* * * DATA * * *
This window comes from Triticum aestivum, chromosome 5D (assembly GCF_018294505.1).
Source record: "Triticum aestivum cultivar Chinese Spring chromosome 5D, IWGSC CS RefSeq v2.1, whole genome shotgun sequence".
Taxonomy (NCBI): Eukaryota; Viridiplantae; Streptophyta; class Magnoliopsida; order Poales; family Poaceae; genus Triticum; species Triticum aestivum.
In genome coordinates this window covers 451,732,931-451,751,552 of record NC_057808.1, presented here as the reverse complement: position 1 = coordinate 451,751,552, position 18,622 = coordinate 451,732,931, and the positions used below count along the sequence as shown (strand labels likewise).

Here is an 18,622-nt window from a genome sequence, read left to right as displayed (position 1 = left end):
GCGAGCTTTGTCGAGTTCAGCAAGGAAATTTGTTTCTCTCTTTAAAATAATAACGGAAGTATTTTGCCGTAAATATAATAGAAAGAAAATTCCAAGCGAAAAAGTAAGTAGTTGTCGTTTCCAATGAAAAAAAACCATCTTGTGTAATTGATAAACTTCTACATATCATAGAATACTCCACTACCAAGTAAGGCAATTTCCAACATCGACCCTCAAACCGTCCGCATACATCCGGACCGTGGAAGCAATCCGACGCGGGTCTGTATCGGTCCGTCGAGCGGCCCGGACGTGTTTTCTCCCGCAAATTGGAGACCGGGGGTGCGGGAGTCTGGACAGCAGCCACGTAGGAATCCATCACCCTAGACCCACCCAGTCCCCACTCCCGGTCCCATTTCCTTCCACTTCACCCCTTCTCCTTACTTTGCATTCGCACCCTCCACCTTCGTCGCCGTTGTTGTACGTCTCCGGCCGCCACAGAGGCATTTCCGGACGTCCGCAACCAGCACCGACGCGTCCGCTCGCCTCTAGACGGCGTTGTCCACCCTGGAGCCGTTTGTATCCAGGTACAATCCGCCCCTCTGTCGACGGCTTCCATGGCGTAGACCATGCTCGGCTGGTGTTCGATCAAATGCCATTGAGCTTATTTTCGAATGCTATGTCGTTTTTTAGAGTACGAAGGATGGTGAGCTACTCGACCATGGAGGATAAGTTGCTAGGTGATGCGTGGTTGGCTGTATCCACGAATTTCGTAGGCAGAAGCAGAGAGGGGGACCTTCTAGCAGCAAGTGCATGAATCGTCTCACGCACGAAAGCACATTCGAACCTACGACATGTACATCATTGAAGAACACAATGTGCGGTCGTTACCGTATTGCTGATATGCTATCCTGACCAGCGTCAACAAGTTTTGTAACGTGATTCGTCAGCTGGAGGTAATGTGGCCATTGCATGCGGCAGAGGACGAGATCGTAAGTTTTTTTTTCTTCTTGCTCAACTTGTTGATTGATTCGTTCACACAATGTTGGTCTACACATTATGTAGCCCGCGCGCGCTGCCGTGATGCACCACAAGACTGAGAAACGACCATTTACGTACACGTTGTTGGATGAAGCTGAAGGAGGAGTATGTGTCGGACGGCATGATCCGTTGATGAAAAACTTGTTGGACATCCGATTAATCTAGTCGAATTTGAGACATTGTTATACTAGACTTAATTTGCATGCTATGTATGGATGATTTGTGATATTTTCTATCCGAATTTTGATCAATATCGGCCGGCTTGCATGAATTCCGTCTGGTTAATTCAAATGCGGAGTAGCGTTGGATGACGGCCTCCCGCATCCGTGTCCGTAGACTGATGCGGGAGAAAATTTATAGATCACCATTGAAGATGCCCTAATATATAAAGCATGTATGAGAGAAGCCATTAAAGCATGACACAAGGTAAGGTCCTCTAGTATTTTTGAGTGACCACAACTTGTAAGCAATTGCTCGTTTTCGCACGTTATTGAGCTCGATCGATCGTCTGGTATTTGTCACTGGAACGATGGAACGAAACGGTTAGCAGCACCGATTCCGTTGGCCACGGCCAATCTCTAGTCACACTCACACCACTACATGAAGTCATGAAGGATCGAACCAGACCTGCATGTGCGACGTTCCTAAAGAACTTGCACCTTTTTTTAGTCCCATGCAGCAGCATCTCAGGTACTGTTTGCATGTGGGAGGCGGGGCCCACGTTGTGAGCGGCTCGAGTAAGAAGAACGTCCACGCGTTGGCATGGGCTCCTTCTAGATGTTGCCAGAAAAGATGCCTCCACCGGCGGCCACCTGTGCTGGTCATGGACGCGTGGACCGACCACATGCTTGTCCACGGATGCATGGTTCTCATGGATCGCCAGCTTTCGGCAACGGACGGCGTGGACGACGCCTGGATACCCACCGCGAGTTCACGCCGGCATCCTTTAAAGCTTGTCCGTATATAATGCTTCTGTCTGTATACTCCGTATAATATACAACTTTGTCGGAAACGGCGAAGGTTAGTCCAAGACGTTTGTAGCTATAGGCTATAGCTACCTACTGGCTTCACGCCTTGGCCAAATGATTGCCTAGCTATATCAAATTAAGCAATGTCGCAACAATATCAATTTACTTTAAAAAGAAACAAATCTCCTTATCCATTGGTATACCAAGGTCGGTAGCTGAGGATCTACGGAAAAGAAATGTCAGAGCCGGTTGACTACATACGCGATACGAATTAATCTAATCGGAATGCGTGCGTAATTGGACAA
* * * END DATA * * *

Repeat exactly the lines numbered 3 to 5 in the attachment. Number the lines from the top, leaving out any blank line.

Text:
Taxonomy (NCBI): Eukaryota; Viridiplantae; Streptophyta; class Magnoliopsida; order Poales; family Poaceae; genus Triticum; species Triticum aestivum.
In genome coordinates this window covers 451,732,931-451,751,552 of record NC_057808.1, presented here as the reverse complement: position 1 = coordinate 451,751,552, position 18,622 = coordinate 451,732,931, and the positions used below count along the sequence as shown (strand labels likewise).

Here is an 18,622-nt window from a genome sequence, read left to right as displayed (position 1 = left end):